Advanced Search
MyIDEAS: Login to save this paper or follow this series

Who Cares? How Students View Faculty and Other Adults in US Higher Education

Contents:

Author Info

  • George R. Goethals
  • Gordon C. Winston
  • David J. Zimmerman
  • Laurie C. Hurshman
  • Adam C. Sischy
  • Georgi Zhelev

Abstract

Using Mellon Foundation's College and Beyond survey of alumni from 34 colleges and universities spanning 40 years, Clotfelter found that those who reported that someone "... besides students [took] a special interest in you or your work" also reported greater general satisfaction with their college and, concretely, made larger alumni gifts. This paper uses those same data to see who it was who is reported to have cared - faculty, coaches, deans,... - how that differed by institutional type - public research universities, coed or women's liberal arts colleges, Ivy universities... - and how it changed over time - for entering cohorts of 1951, 1976, 1989. Some of the results may be predictable - for instance, that faculty are the main 'care givers' in all times and places - while others are unexpected - that there's no indication of a decline in the faculty role over time, for instance, or that athletes, while they find coaches more caring than do non-athletes, still report that faculty are more caring than coaches.

Download Info

If you experience problems downloading a file, check if you have the proper application to view it first. In case of further problems read the IDEAS help page. Note that these files are not on the IDEAS site. Please be patient as the files may be large.
File URL: http://sites.williams.edu/wpehe/files/2011/06/DP-67.pdf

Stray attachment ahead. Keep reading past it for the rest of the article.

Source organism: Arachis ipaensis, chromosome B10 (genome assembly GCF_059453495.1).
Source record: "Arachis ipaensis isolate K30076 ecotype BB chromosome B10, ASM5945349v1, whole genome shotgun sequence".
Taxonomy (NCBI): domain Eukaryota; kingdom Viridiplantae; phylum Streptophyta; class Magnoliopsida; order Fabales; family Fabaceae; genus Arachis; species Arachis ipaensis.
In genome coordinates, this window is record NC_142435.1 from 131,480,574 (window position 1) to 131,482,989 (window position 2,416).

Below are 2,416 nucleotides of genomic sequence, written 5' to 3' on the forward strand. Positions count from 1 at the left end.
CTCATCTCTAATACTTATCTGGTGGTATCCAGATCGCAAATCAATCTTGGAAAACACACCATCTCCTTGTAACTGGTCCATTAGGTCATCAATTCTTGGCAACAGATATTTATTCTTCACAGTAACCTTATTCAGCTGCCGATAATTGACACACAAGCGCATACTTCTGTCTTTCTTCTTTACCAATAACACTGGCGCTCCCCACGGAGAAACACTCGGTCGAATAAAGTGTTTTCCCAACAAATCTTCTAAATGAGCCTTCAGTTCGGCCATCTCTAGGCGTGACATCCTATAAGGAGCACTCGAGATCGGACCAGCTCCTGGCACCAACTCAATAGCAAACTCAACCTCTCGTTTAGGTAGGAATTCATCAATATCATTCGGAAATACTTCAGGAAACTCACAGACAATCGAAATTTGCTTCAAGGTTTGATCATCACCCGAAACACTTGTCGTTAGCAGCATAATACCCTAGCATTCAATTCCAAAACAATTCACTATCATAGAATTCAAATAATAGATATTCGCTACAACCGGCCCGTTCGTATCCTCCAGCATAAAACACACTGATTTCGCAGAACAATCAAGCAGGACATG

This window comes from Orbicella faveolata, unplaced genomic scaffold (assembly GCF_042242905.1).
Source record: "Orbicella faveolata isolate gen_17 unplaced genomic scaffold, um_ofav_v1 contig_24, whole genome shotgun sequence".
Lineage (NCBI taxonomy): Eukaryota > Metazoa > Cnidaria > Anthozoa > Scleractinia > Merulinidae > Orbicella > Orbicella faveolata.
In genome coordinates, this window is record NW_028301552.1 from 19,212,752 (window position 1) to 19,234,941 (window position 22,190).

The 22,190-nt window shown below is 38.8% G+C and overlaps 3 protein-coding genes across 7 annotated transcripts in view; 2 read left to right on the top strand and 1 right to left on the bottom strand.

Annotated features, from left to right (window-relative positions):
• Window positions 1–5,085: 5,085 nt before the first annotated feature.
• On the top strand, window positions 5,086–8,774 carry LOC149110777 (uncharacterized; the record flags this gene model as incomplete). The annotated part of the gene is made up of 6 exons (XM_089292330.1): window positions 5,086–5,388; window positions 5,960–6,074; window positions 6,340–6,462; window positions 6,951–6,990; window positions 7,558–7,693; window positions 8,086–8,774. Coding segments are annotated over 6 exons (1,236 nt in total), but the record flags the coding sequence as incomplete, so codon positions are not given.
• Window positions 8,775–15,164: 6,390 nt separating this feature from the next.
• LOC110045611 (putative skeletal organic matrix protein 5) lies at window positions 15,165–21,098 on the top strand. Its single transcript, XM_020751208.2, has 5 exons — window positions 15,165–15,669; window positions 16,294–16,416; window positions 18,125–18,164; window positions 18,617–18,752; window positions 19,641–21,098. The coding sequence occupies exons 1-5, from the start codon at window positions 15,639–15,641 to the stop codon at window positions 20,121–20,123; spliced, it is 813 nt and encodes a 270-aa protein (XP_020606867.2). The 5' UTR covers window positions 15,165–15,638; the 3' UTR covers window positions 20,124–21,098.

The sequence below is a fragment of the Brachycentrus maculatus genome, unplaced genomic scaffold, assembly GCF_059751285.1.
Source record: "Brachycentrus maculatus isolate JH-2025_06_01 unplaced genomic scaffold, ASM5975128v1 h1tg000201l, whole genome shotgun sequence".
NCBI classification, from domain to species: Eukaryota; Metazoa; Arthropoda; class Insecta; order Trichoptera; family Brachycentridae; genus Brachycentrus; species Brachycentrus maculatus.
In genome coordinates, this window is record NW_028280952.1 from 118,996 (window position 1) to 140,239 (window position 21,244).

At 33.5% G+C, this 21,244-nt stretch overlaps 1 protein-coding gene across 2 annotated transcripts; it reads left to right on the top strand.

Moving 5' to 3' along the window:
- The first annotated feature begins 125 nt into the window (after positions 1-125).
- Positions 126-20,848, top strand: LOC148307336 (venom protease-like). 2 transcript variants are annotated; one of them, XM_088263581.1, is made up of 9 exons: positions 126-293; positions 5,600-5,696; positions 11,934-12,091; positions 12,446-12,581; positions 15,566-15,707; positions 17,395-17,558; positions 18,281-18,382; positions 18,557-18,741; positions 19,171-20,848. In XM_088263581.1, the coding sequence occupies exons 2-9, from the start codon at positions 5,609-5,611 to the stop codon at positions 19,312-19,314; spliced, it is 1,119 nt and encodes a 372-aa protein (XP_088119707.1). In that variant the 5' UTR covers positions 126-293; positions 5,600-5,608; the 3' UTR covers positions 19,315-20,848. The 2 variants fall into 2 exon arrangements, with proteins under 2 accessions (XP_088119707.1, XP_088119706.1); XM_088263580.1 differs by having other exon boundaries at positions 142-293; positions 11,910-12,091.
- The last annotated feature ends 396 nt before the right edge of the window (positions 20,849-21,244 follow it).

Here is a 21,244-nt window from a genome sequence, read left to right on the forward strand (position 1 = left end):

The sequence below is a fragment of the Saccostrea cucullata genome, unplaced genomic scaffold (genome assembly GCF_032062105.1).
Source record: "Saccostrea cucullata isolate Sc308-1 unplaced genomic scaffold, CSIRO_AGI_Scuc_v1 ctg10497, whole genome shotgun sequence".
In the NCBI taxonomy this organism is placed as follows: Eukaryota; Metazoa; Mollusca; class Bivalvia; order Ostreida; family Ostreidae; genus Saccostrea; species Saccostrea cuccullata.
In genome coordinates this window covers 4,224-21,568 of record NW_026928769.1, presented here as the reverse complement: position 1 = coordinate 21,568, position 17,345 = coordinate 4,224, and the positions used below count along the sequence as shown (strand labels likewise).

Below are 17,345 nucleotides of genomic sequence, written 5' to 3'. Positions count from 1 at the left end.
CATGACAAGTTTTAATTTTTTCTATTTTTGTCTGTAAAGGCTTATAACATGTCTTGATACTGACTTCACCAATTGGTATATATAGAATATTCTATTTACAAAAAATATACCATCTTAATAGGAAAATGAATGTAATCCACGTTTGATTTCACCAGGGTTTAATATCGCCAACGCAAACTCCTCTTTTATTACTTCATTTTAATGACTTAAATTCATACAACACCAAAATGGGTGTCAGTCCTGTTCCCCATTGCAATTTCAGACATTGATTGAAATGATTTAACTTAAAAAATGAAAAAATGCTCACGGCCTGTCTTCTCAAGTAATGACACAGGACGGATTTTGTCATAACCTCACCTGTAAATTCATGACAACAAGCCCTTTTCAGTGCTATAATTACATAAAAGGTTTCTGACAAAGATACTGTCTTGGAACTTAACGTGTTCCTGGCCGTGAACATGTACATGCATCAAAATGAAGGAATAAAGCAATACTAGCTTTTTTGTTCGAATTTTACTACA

File Function: Full text
Download Restriction: no

Bibliographic Info

Paper provided by Department of Economics, Williams College in its series Williams Project on the Economics of Higher Education with number DP-67.

as in new window
Length: 28 pages
Date of creation: Apr 2004
Date of revision:
Handle: RePEc:wil:wilehe:67

Contact details of provider:
Postal: Williamstown, MA 01267
Phone: 413 597 2476
Fax: 413 597 4045
Email:
Web page: http://econ.williams.edu
More information through EDIRC

Order Information:
Email:

Related research

Keywords:

References

References listed on IDEAS
Please report citation or reference errors to , or , if you are the registered author of the cited work, log in to your RePEc Author Service profile, click on "citations" and make appropriate adjustments.:
as in new window
  1. Gordon Winston & David Zimmerman, 2004. "Peer Effects in Higher Education," NBER Chapters, in: College Choices: The Economics of Where to Go, When to Go, and How to Pay For It, pages 395-424 National Bureau of Economic Research, Inc.
  2. Clotfelter, C. T., 2003. "Alumni giving to elite private colleges and universities," Economics of Education Review, Elsevier, vol. 22(2), pages 109-120, April.
  3. David J. Zimmerman, 2003. "Peer Effects in Academic Outcomes: Evidence from a Natural Experiment," The Review of Economics and Statistics, MIT Press, vol. 85(1), pages 9-23, February.
Full references (including those not matched with items on IDEAS)

Citations

Lists

This item is not listed on Wikipedia, on a reading list or among the top items on IDEAS.

Statistics

Access and download statistics

Corrections

When requesting a correction, please mention this item's handle: RePEc:wil:wilehe:67. See general information about how to correct material in RePEc.

For technical questions regarding this item, or to correct its authors, title, abstract, bibliographic or download information, contact: (Stephen Sheppard).

If you have authored this item and are not yet registered with RePEc, we encourage you to do it here. This allows to link your profile to this item. It also allows you to accept potential citations to this item that we are uncertain about.

If references are entirely missing, you can add them using this form.

If the full references list an item that is present in RePEc, but the system did not link to it, you can help with this form.

If you know of missing items citing this one, you can help us creating those links by adding the relevant references in the same way as above, for each refering item. If you are a registered author of this item, you may also want to check the "citations" tab in your profile, as there may be some citations waiting for confirmation.

Please note that corrections may take a couple of weeks to filter through the various RePEc services.